Amidst the crowds at SXSW over the weekend, there sat a food truck. In and of itself, this news isn't all that unique, seeing as people got to eat, and people love eating at food trucks. But this wasn't just some ordinary food truck. This one was special.
Not only was it put together by IBM, it was also fitted with Watson, their artificially intelligent supercomputer. And it may have given us a glimpse into the future of food technology.
You may remember Watson from 2011, when it blasted onto the scene with a full-on media blitz, culminating in a showcase of its talent when it played "Jeopardy" against Ken Jennings, the all-time human champ. It won. Of course. But apparently trivia isn't the only thing that Watson excels at. To show off another aspect of its computing system (which IBM has dubbed Cognitive Cooking), the company stuck Watson in a food truck and had people line up to answer a quick questionnaire about their food preferences. Things like "What type of dish would you like?" and "what kind of ingredients do you want?" and even "what ethnicity cuisine?"
And then the supercomputer processed the information and spit out a personalized recipe for each:
"We ask you for a few inputs and recommendations, and then we start the creative process," [Florian Pinel, senior software engineer in the Watson group] says. "There will be trillions of combinations, and we can narrow them down to a few hundred dishes to look at."
This being the world of technology, don't expect this concept to simply die at the end of the festival after a few hundred people get personalized meals. This may be the future of dining: Enter some information, get your "ideal" food spit out in seconds. But is this a good thing or a bad thing? I'm completely ambivalent. So, let's play a little On the One Hand/On the Other!
On the One Hand
On the one hand, people are literally getting what they want. They're putting in the various parameters for their specific meal, and walking away with just that. So, that's good.
The problem will also come in handy during those times when you know you have a hankering for something, but can't quite put your finger on it. (Say, when you want something like "Mexican, but not too cheesy," but your mind is a blank beyond that.) Having a supercomputer gather up your preferences and give you the most educated guess around can only help those of us afflicted with mental cramping from being forced to make too many food-based decisions.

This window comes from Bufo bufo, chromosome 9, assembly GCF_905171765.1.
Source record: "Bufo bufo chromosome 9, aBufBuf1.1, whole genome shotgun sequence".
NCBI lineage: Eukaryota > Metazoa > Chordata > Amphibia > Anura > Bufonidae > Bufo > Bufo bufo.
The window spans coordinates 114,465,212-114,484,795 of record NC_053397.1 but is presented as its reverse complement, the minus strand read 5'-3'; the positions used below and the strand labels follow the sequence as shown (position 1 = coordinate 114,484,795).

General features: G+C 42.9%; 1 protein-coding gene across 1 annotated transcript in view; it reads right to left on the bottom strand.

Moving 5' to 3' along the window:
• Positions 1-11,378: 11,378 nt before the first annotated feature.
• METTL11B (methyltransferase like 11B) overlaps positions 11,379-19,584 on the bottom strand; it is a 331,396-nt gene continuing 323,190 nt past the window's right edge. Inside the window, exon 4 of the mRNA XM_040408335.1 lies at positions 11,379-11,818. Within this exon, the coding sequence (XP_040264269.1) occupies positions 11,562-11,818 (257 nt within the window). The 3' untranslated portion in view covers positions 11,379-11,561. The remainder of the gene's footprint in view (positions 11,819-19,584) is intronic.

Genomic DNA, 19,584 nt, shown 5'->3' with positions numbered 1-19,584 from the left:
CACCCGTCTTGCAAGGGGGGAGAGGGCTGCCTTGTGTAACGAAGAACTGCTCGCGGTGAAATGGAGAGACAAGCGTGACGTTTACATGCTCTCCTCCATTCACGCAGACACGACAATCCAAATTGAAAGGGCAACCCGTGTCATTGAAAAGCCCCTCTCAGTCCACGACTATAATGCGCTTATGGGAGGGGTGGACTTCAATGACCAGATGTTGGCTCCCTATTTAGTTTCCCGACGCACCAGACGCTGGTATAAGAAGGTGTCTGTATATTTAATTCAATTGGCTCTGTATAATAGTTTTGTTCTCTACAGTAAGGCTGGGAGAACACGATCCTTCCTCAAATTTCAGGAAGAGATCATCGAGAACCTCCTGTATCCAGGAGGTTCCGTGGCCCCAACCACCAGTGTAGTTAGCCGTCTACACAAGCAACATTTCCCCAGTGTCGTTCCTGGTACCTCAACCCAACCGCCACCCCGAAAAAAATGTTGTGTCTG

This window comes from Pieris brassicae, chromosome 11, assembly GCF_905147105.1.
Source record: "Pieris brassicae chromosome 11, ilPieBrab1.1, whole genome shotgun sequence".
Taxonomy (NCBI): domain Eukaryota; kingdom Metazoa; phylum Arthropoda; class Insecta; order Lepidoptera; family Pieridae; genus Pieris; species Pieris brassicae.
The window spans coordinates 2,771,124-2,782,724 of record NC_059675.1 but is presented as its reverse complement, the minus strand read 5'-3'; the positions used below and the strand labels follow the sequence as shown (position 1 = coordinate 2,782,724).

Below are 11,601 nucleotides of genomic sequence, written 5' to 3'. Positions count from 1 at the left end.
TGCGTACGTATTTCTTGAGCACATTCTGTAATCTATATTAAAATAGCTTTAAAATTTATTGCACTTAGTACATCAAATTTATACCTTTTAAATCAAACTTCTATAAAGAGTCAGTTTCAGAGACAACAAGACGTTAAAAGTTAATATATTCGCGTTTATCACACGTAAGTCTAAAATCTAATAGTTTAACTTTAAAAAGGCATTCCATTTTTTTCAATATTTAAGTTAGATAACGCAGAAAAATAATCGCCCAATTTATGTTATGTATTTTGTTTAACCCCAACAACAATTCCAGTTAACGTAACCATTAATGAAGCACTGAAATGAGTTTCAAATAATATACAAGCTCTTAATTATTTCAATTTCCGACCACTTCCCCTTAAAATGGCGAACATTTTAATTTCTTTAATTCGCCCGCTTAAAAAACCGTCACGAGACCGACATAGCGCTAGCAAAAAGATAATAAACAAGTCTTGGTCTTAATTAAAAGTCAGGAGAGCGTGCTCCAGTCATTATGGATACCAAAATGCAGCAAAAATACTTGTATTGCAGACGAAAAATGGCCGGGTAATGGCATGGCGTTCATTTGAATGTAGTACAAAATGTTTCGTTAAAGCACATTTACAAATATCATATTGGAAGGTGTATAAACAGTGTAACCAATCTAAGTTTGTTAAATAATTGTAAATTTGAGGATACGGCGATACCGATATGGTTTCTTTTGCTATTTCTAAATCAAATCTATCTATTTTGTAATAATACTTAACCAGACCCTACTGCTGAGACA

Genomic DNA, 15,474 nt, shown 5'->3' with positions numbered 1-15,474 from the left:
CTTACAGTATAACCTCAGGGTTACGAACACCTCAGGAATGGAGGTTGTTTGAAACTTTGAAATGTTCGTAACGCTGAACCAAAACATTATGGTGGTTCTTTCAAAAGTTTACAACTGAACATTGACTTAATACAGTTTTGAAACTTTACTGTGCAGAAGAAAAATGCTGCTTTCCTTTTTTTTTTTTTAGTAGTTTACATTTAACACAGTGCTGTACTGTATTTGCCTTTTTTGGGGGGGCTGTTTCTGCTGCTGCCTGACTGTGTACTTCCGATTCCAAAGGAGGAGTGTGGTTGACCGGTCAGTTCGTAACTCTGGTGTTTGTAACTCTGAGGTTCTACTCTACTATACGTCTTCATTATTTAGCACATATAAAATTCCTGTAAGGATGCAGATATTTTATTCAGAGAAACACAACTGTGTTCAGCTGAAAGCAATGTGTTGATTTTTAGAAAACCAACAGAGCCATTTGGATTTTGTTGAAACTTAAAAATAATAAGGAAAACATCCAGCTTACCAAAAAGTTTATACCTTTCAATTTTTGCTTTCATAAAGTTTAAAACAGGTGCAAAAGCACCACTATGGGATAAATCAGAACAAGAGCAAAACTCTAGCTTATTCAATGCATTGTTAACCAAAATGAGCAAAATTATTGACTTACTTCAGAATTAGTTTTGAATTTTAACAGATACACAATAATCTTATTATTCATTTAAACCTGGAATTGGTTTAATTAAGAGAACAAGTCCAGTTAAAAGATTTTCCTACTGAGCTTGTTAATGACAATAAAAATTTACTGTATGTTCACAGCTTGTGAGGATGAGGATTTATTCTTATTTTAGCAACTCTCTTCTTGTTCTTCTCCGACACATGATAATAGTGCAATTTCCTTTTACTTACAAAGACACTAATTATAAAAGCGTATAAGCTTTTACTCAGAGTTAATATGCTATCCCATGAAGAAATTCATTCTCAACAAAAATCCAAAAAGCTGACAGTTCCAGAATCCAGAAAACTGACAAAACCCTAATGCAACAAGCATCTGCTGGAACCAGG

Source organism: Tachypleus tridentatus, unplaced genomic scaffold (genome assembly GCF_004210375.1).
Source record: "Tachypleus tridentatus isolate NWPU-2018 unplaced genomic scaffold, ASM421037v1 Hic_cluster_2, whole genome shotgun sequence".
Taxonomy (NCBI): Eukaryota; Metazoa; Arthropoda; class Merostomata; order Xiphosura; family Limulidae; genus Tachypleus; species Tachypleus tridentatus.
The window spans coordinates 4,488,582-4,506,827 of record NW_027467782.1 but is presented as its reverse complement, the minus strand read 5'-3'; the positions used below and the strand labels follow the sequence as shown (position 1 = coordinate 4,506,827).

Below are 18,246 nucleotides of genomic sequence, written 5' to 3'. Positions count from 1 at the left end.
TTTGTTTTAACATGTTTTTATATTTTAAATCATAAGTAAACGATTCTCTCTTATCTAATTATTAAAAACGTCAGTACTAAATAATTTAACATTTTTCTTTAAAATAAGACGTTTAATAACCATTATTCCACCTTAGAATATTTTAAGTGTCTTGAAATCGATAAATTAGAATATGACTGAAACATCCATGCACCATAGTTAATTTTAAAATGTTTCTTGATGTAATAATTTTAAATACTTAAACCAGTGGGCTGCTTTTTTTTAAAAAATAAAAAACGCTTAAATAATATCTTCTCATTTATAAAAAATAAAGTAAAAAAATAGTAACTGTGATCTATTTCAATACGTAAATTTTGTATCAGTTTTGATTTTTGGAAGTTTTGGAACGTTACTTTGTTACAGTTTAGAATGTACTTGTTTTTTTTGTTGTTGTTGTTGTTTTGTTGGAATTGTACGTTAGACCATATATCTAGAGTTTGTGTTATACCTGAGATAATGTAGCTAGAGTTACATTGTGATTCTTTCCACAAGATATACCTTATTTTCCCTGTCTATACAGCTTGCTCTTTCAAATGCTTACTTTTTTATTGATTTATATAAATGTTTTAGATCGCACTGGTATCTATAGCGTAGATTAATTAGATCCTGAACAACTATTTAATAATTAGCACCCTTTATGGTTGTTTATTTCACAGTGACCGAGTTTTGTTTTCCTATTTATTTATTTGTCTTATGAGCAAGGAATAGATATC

So, if -- and this is a big qualifier -- if it's used together with the standard methods already in place when deciding what to eat, this kind of program will be a godsend.
On the Other
On the other hand, the odds of this only being used occasionally if it's readily available to all is wishful thinking. If the program somehow gets shrunk enough to fit on a smartphone, this may be the main thing people consult for meals. And that's where things get scary.
Some of my best dining experiences have been when I've completely taken myself out of the decision-making process and simply let a chef, a restaurant special, or the person I'm with decide what I should have. It's a gamble, sure. But it's a gamble that occasionally pays off by gaining the knowledge you actually enjoy a food you never knew you did. The computer system only goes off what the user knows, and finds a match from that. If, for instance, the user's never had Indian food, they're not going to input curries into the system, something they may actually enjoy without even knowing it. Without these forays into the unknown, eating becomes an echo chamber of sorts.
Which is to say: This thing, when it ultimately ends up finding its way to everyone's homes and phones, is going to be awesome. But if it changes the way we're occasionally accidentally introduced to foods, it might end up changing the way we eat for the worse.
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